would stop spending growth saying, “If you’ve got a kid that’s extravagant,

you can lecture him all you want to about his extravagance. Or

you can cut his allowance and achieve the same end much quicker”

(Mallaby 2006).


Jadr's picture

While this thesis "makes sense" to a casual observer, in our current reality it seems to be at best, a very ineffective strategy due to the ease of deficit financing by governments.

Melin's picture

I find the /sarc thing a bit of a cop out.  Effective sarcasm needs no announcement. 

Cole Younger's picture

? Huh ???.... 15 trillion in debt that mathmatically can never be paid is not enough? If the government continues down this path of spending and taking on more debt, the U.S. dollar will become the laughing stock of the entire world and will be worth zero. How does that help?

Eternalko's picture

The debt is money and money is debt. It is ok to have huge in order to have lots of money. All aggregates.


But there is big but. The debt should be at affordable rates and the economy as a whole should develop. If it doesn't it produces less, so it needs less money, so the debt will chain devour excess money from the market.

Chuck Walla's picture

Yes, that laughing jackal, Krugman, and Corp jets. What is that, like $800k a year? One wonders why Obama insisted that cut be in the Stimulus bill in the first place, doesn't one?

SomethingWicked's picture

. . .Because it makes a good media sound byte, and gets everyone on both sides rabid with anger.


You know. . .political Jerry Springer.

game theory's picture

Our third-step-cousin China is also at the family dispute now; and he is rapidly coming to the conclusion that America likes cathedral ceilings. 

55 men's picture

I am so glad they raised it, I was concerned that the last time they raised it, it wasn't enough. Lets all pray that they can raise it enough so they can get their paychecks.

In case you missed this, here it is again

SheepDog-One's picture

Gee, so someday this 100+% debt/GDP ratio might actually become a real issue? 

Caviar Emptor's picture

Starting soon US debt will be rated "Great" "Outstanding" or "Fantastic" only, no more of these embarrassing numerical labels

SheepDog-One's picture

100% debt/GDP, and US debt is still only 1 notch below perfect!

HoofHearted's picture

Makes one wonder why they have savings in silver and gold, doesn't it? I wish I still had my stack that got lost in that awful boating accident...

Rastadamus's picture

Take the entire House of Representatives and whore them out for 6 bucks a nut.

ShankyS's picture

Better not go there with the PSU case about to enter full bloom (plus I think they get $6k per nut already). 

sheeple2012's picture

Just raise it to 20 Trillion so we don't have to worry about it until ... next year?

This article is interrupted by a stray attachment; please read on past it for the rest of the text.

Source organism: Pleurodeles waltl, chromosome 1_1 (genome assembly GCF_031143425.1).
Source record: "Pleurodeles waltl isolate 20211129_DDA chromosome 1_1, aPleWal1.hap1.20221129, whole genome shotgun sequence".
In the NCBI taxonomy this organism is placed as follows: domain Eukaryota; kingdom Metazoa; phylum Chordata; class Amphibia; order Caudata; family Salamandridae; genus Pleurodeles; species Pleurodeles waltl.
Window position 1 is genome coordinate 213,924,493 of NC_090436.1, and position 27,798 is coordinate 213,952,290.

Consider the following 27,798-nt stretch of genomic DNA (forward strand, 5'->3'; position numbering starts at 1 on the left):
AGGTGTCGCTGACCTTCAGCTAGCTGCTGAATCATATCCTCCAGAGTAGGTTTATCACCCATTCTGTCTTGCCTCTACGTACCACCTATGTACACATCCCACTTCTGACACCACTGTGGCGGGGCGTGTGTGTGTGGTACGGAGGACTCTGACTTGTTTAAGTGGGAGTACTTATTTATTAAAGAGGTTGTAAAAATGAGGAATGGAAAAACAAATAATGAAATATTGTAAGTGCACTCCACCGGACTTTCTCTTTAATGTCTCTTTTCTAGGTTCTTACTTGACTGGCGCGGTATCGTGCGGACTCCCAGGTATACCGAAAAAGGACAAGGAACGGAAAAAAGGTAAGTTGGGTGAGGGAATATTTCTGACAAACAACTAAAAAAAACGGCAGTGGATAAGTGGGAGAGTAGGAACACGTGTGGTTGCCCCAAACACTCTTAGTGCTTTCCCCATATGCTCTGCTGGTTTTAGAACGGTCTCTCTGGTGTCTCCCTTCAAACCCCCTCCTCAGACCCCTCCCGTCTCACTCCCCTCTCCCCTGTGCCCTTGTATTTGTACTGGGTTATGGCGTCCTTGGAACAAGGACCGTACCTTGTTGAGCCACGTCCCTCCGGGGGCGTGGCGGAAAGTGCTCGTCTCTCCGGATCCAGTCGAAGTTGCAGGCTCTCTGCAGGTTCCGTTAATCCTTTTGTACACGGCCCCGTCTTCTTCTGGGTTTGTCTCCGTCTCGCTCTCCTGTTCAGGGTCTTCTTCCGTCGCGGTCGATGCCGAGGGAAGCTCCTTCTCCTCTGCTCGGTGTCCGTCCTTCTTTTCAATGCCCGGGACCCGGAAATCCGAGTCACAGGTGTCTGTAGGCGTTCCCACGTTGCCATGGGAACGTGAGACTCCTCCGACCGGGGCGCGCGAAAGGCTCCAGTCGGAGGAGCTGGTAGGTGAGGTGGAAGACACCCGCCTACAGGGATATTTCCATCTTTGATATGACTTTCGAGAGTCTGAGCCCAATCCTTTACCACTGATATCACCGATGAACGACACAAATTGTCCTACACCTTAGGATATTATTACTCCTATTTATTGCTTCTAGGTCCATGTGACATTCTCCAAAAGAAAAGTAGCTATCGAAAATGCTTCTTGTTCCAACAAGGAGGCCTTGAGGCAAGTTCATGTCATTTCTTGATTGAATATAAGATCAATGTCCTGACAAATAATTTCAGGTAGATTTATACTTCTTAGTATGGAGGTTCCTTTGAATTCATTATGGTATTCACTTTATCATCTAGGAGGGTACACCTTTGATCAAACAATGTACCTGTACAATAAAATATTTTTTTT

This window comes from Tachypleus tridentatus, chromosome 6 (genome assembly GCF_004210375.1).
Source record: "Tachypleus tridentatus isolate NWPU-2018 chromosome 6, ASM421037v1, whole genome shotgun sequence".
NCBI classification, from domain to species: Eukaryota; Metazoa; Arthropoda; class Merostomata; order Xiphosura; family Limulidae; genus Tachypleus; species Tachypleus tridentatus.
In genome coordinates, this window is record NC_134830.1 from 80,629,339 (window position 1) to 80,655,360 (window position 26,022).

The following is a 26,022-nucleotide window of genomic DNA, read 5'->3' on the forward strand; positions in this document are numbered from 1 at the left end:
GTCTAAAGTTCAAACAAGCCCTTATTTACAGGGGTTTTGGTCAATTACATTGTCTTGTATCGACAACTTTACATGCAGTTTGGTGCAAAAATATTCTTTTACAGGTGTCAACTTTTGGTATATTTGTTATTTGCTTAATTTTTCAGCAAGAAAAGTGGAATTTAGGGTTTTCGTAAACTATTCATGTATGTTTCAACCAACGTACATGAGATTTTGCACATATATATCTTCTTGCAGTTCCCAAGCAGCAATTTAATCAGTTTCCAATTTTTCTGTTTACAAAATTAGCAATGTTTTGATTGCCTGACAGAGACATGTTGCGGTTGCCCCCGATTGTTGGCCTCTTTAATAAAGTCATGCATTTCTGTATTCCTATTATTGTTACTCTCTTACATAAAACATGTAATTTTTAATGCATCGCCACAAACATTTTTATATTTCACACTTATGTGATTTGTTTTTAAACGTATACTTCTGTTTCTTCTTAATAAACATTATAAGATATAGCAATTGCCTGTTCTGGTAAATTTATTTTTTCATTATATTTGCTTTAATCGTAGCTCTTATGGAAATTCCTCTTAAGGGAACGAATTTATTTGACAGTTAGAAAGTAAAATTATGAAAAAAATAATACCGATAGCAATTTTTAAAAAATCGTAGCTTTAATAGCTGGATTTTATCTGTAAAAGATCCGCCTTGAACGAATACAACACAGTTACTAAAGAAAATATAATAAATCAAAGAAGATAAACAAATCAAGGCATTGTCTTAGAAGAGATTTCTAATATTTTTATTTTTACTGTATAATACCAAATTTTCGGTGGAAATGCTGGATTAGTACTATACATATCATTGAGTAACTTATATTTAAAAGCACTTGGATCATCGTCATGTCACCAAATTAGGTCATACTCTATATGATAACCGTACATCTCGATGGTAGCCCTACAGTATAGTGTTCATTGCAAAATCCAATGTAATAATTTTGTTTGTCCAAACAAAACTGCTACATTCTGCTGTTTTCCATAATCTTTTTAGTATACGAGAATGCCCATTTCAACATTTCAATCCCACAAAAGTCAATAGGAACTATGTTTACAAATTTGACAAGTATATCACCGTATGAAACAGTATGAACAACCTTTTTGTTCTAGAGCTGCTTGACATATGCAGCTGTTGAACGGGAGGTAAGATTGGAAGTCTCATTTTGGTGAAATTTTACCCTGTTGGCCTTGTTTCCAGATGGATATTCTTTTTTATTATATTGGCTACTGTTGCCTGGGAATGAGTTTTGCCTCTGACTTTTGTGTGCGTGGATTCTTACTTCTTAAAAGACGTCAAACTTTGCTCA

Everybodys All American's picture

Vote for no debt ceiling increase and let the train slow to a crawl rather than wreck later if the ceiling is raised. Yea that'll happen.

SheepDog-One's picture

'Congress can take this action, then that action to over-ride the president'....LOL hasnt anyone been paying attention? The 'president' just announced he has no further use for the congress, doesnt need them anymore, and the crowd went WILD with applause!

Everybodys All American's picture

same in Venezuala a few yrs ago.

Killtruck's picture

But...but...but...we got to symbolically vote "no"!

I want some bread. Maybe a circus or two.

GeneMarchbanks's picture

That chart if funnier than BAC's credibility.

Irish66's picture

It's credible due to the fact that they read all the comments on Zero Hedge yesterday

and wrote this piece.  


pods's picture

Well just checked and BAC is back where it should be, right at $6.66.

It is just happier there, don't know why.


Shizzmoney's picture

I secretly want this thing to go on longer than the summer....but it won't for the sake that it is an election year.  When Paul Ryan, a key architect of SOPA, withdraws usually means one thing: "I'm up for re-election and I am in a dog fight" (unlike Lamar Smith, who is a career pol and would win no matter what).

But, to say it CAN'T happen, isn't prudent.  But you'd think that any start of debt collapse wouldn't happen til; after the Super Bowl.  If that got cancelled somehow, the people might actually start caring about htis crap.


Woodyg's picture

People might actually care..... But frankly why give a crap when it's 1 party pretending to be 2 opposing parties.......

People see that shit and tune out......

Kaiser Sousa's picture

and the phony paper game n Gold & Silver continues....

so fucking tired of this bullshit....can we c $60 Silver already god dammit....

Blank Reg's picture

Oh GOD yes! This waiting crap is torture. We all know how this will end (tears and recriminations). Let's just be done with it. I WANT MY MUNY!